In the world of online security, trends come and go, and cybercriminals will ride out a trend for as long there’s opportunity to make money. Within the last several months, cybercriminals have been riding a particular type of malware, coined ransomware, which has resulted in an uptick in the number of fear-inducing media stories about online security.
In a similar fashion to how society gives nicknames to celebrity relationships (ex. “Brangelina”), the creative geniuses in the technology industry took the last part of “malware” and added it to the end of “ransom,” thus generating a media-friendly buzzword that could quickly incite fear into hearts and minds.
But, the truth is, ransomware doesn’t have to give you the quivers. Knowing a little bit more about this latest malware trend can help keep your computer and your bank account safe.
1. What is ransomware?
Ransomware is like it sounds. It’s a type of malware that holds your computer (or its files) at ransom. Typically, this form of malware manifests itself with a pop-up message, the content of which can vary according to the specific strain of ransomware that’s infected your PC.
So, if you receive an invasive pop-up message that the “FBI has detected illegal activity on your computer” and needs to collect a fine before you can regain access to your files, you know you’ve been hit with ransomware. Just FYI, if the FBI has found illegal activity on your computer, they’re not going to notify you with a pop-up alert.
2. If my computer is infected, should I pay the ransom?
Let me say—quite emphatically—that you should not pay the ransom. Why? Well, a couple of reasons.
By paying, there’s no guarantee that your computer will be released back over to you. Similar to how the U.S. government generally will not negotiate with terrorists—think Harrison Ford in the opening scenes of Air Force One—I don’t recommend trying to work out an amicable settlement with a cybercriminal. By paying, you could actually become suspect to even more malware, not to mention, you’d be giving the cybercriminals your payment information.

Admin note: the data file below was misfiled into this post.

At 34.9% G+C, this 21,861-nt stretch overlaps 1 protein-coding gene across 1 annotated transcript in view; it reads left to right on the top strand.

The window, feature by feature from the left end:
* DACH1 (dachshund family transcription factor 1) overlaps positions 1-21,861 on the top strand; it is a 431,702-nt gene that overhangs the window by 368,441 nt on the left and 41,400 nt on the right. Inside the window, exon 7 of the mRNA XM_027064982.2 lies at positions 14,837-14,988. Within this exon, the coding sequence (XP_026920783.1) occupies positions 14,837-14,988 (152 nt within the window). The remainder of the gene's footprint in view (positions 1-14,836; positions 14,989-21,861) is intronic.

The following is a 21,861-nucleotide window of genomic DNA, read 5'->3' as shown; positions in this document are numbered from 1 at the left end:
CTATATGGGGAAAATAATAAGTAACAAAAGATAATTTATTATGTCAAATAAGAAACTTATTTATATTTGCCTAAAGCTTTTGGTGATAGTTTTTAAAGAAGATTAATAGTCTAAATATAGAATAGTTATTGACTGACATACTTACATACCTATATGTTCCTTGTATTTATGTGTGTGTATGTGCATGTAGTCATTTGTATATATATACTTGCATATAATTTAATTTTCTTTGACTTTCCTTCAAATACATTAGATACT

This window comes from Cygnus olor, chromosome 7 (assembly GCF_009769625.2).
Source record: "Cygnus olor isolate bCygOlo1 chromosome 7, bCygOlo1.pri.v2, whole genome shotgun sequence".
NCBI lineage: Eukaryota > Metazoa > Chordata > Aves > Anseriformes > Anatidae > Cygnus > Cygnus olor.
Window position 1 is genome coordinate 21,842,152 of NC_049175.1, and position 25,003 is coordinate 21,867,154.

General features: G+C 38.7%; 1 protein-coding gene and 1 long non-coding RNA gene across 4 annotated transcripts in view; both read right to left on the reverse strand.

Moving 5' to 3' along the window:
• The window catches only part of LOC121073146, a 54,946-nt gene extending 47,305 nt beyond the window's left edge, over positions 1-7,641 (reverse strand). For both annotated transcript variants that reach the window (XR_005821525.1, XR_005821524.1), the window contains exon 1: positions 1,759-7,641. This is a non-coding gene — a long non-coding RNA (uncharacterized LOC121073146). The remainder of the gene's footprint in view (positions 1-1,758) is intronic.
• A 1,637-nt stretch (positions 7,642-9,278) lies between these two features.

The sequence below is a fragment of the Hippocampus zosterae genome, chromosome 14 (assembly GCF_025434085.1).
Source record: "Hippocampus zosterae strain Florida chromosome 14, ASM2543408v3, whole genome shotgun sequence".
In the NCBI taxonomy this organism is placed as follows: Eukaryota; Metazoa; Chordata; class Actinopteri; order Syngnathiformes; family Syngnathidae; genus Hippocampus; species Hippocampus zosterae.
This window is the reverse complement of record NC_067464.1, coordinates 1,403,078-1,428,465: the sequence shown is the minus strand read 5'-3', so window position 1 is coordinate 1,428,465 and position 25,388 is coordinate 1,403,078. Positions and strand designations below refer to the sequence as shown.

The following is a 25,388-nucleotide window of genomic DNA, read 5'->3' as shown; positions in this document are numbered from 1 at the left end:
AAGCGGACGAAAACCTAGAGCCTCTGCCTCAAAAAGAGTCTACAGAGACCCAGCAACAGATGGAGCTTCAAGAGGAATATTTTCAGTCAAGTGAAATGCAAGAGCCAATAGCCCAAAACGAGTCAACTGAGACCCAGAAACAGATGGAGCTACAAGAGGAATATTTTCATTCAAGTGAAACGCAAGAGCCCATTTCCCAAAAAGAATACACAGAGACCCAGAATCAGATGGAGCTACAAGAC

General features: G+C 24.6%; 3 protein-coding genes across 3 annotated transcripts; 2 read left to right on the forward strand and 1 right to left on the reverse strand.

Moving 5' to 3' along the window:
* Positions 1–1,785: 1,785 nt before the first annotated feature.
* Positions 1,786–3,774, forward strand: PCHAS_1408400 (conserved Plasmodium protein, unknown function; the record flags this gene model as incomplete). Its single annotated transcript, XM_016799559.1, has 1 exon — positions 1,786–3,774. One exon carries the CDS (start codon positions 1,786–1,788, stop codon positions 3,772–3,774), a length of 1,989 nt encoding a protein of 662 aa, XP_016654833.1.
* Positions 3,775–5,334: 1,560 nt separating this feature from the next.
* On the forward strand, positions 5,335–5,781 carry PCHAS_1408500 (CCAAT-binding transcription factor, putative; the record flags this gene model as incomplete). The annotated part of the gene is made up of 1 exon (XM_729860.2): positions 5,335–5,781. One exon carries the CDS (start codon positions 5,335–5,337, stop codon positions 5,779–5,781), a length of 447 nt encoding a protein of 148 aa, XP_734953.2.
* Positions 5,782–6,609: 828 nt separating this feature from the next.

Most of the time, an IT professional can restore access to your computer by safely removing the ransomware. But, you don’t have to use an IT professional. If you’re comfortable using virus removal tools, there are several out there that can get the job done. A couple of free options come courtesy of stevengould.org and Malwarebytes.
Regardless of whether you use an IT professional or opt for a DIY clean-up, your computer will likely be restored to its last back-up date. So, if you haven’t backed-up your computer in a while, you may not be able to fully recover all your files. This is one reason why it’s important to frequently back-up your computer. Not to mention, when you do back-up your system, I recommend that you back-up to an external device—USB drive, external hard drive, or cloud storage.
3. How do I keep my computer protected from ransomware?
Since ransomware is similar to other types of malware, you can safeguard your computer by installing and maintaining up-to-date anti-virus software, such as Symantec, Sophos or Kaspersky. You’ll have to pay for these, but protecting your computer is definitely worth the expense. If you have a Windows computer, Microsoft offers a free anti-virus solution, Windows Defender, which is comparable to many of the paid options on the market.
When it comes to anti-virus software, though, more is not necessarily better. If you’ve ever heard the saying, “Sometimes you can have too many chefs in the kitchen,” the same can be said for anti-virus software. So, just pick one, and go with it.
Lastly, make sure to periodically update your system software. These are updates that are pushed out by the operating system provider (Windows, Mac, etc.). You’ll also want to make sure you’re running the latest versions of Adobe Reader, Flash Player, and other programs you might use while accessing the Internet.
These security measures, coupled with exercising good judgment, such as avoiding suspicious websites and strange links, can help prevent your computer from being taken hostage.
About the Author:
Rusty Haferkamp is the chief information officer for Central National Bank. In his spare time, he enjoys being outdoors, hunting, fishing, and spending time with his wife and two young daughters.